Migrate from TSLint to ESLint

TSLint has been the recommended linter in the past but now TSLint is deprecated and ESLint is taking over its duties. This article will help you migrate from TSLint to ESLint.

ESLint: Installation

You need to install ESLint. ESLint doesn't natively support TypeScript, so you will also need to install eslint-typescript-support:

npm install --save-dev eslint @typescript-eslint/parser @typescript-eslint/eslint-plugin

or if you're using yarn as your package manager:

yarn add eslint @typescript-eslint/parser @typescript-eslint/eslint-plugin --dev

The command above adds ESLint, adds a parser that makes ESLint understand TypeScript, and adds some TypeScript-specific rules.

Now, to make the actual migration simpler, run the tslint-to-eslint-config utility. This tool will take your TSLint configuration and create the "closest" ESLint configuration from it.

npx tslint-to-eslint-config

This command downloads and executes the utility to perform the migration. For further options, check the utility's usage guide.

There should now be a new .eslintrc.js file, a log file (tslint-to-eslint-config.log), and likely changes to other files, like .vscode/settings.json. Carefully review the changes, especially those made to existing files, and check the log file.

ESLint: Configure

The .eslintrc.js file is usually sufficient to get started but it's likely that the parserOptions.project property is still set to your tsconfig.json file. That means that ESLint rules can use semantic information, for example, is this variable a string or a number-array? This configuration enables some powerful rules but means that ESLint takes much longer to compute. The default rules for extensions do not require semantic information and unless you have added rules that do, we recommend you remove the parserOptions.project property.

ESLint: Run

You are now ready to run ESLint, but before doing that, we recommend you disable TSLint. To do so, open the Extensions view and select Disable in the context menu of the TSLint extension.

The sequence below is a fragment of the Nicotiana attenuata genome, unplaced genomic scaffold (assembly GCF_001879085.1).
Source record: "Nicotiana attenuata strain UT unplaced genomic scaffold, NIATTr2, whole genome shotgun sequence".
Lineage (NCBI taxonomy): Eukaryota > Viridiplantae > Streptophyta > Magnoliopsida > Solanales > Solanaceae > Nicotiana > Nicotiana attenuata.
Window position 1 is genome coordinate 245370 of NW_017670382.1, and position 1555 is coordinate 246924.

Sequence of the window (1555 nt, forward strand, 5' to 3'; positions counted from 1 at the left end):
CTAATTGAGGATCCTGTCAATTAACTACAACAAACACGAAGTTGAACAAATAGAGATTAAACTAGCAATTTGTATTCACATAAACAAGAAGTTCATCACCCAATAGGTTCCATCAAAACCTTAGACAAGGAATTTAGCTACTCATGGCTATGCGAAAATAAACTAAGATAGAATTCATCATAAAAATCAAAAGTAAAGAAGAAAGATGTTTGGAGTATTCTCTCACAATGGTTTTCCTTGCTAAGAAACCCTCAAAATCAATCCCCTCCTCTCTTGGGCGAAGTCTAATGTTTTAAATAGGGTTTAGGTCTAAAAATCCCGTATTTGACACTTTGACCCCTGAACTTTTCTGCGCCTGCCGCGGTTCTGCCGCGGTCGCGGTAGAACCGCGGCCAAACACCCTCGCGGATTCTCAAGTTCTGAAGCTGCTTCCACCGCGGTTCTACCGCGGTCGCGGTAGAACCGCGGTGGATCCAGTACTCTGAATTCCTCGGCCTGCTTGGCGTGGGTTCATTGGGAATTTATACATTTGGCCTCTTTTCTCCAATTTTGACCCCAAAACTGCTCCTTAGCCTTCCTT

It is time to lint! Use this command: eslint -c .eslintrc.js --ext .ts <mySrcFolder> (notice the --ext .ts option which tells ESLint to look at TypeScript files). We recommend putting the command in the scripts section of your package.json-file, like so:

"lint": "eslint -c .eslintrc.js --ext .ts <mySrcFolder>"

To integrate ESLint with Visual Studio Code, do the following:

  • Install the ESLint extension.
  • Create a task via the Tasks: Configure Task command and select npm: lint.
  • In the resulting tasks.json file, configure the problem matcher to be $eslint-stylish.

Hint: ESLint is sometimes "more correct" in how it does things and you may see warnings that you didn't have before, for example calling out missing semicolons. Try the --fix option to let ESLint clean up things up for you.

TSLint: Removal

Congratulations. You should now have a working ESLint setup and it's time to clean up.

The removal of TSLint depends on your project, but usually these are the steps:

  • Update .vscode/extensions.json to recommend the ESLint extension and not TSLint anymore:

    "recommendations": [
  • Remove the tslint.json file.

  • Remove the dependency on tslint in the package.json file.

  • Uninstall TSLint with npm uninstall tslint.